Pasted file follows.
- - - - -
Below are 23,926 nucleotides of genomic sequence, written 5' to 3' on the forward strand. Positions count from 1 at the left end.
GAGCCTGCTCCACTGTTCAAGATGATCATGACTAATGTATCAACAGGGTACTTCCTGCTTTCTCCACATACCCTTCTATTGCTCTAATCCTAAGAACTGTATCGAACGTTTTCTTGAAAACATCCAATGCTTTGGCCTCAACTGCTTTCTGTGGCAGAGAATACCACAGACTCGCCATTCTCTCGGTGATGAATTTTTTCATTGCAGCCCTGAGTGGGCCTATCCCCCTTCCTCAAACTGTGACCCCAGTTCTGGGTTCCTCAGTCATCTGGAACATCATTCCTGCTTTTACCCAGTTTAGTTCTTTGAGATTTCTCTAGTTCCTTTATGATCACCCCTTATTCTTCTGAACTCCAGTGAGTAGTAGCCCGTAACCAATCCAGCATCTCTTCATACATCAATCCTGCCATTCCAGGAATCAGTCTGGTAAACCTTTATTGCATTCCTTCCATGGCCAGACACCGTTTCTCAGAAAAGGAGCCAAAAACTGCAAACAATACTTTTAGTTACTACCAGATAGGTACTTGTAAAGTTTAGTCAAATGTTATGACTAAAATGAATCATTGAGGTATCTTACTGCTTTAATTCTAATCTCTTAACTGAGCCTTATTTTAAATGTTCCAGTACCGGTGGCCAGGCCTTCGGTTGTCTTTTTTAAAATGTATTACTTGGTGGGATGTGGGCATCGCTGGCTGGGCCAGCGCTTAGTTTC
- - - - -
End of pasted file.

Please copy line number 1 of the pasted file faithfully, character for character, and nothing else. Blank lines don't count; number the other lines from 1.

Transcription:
Below are 23,926 nucleotides of genomic sequence, written 5' to 3' on the forward strand. Positions count from 1 at the left end.